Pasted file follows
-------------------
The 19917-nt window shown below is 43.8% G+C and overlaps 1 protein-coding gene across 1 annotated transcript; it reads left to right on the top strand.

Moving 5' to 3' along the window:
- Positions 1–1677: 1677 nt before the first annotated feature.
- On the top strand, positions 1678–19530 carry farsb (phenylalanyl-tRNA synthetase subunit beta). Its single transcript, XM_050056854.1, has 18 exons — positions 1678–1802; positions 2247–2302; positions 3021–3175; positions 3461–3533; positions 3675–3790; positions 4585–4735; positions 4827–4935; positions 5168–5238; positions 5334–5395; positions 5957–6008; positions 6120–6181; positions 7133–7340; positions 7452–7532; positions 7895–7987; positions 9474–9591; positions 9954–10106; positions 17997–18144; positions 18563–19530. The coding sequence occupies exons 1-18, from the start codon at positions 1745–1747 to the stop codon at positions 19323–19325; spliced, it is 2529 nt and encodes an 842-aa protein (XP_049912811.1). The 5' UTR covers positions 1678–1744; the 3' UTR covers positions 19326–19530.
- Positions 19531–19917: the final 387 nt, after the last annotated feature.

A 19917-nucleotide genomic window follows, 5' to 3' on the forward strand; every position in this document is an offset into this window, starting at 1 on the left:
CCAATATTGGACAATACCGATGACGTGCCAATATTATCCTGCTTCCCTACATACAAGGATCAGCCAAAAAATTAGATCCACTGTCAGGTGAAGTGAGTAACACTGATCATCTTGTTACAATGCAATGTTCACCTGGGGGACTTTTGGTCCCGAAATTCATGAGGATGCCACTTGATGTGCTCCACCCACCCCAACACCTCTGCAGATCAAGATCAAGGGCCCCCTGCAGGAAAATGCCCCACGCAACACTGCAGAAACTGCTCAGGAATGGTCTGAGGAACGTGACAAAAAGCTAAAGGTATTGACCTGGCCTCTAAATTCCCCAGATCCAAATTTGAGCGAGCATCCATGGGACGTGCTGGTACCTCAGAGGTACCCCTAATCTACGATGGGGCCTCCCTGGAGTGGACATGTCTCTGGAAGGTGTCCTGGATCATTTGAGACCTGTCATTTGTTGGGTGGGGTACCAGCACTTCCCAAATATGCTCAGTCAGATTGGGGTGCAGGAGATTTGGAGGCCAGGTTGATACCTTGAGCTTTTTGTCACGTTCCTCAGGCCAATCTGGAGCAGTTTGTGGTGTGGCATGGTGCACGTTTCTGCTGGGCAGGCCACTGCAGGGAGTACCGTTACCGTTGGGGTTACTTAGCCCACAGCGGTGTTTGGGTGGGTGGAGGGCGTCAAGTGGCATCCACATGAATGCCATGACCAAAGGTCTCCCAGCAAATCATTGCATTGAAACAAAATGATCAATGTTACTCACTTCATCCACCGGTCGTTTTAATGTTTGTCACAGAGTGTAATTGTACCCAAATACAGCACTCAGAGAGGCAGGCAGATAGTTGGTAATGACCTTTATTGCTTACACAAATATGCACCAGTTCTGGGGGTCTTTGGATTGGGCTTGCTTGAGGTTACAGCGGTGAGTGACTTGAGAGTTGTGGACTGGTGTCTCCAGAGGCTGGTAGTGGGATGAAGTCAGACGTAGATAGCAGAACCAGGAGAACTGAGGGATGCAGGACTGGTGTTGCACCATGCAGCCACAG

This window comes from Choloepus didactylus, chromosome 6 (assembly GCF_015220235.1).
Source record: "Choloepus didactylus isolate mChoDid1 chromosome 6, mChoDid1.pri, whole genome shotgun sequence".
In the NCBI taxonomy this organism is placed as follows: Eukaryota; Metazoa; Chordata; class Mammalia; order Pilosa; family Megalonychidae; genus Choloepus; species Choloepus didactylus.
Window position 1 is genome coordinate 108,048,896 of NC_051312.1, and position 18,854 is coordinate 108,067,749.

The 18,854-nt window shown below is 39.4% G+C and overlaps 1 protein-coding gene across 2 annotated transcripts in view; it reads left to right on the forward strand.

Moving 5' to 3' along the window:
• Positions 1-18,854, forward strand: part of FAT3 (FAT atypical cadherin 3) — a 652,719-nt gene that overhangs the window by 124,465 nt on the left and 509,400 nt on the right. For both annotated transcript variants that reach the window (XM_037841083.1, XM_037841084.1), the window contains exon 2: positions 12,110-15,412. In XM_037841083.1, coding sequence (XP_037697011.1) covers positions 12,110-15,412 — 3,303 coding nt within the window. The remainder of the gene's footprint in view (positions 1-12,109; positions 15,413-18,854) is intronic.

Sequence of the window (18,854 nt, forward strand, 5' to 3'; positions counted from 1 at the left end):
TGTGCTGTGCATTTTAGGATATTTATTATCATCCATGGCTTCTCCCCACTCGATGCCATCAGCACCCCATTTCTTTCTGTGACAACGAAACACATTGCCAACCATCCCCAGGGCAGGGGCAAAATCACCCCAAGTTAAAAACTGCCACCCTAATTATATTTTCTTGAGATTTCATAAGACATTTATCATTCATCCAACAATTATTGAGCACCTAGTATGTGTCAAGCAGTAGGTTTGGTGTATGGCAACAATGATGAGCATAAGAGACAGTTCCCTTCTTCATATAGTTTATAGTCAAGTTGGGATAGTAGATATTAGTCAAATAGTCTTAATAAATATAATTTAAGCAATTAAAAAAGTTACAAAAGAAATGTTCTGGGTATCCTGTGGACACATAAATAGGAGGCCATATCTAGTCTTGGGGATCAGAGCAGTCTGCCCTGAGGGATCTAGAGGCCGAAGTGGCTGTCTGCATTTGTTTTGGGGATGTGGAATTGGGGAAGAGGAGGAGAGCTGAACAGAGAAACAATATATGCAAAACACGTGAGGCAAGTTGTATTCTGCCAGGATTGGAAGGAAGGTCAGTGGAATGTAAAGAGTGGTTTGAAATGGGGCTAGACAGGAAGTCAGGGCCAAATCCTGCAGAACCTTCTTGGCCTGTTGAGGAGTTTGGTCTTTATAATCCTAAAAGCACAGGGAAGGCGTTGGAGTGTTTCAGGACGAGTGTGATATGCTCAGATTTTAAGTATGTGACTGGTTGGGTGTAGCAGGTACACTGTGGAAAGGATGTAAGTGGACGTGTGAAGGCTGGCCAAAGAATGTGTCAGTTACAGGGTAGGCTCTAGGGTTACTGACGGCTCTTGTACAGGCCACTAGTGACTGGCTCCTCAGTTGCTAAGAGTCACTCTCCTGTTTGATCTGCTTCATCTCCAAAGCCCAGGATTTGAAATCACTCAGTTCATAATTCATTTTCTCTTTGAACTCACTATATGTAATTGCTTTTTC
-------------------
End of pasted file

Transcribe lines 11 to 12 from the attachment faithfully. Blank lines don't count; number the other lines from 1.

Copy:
Window position 1 is genome coordinate 108,048,896 of NC_051312.1, and position 18,854 is coordinate 108,067,749.

The 18,854-nt window shown below is 39.4% G+C and overlaps 1 protein-coding gene across 2 annotated transcripts in view; it reads left to right on the forward strand.